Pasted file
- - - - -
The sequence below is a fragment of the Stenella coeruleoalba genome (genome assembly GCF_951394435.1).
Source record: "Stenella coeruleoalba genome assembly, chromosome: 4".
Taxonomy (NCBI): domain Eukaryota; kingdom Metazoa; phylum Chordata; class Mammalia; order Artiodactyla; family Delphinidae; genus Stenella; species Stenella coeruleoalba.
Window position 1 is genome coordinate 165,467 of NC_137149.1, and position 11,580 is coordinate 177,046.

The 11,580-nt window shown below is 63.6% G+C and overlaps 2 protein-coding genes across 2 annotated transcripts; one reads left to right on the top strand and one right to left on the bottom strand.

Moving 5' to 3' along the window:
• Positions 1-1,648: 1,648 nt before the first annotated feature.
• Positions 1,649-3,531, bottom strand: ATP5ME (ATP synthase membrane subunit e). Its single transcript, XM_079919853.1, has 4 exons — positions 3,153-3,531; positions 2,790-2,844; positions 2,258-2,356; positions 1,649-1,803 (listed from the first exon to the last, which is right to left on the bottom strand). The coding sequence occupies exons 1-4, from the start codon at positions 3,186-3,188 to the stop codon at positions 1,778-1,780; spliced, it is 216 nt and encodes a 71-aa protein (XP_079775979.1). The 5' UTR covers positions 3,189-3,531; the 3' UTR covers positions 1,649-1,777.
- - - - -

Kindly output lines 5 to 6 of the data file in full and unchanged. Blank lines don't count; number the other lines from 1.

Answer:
The 11,580-nt window shown below is 63.6% G+C and overlaps 2 protein-coding genes across 2 annotated transcripts; one reads left to right on the top strand and one right to left on the bottom strand.

Moving 5' to 3' along the window: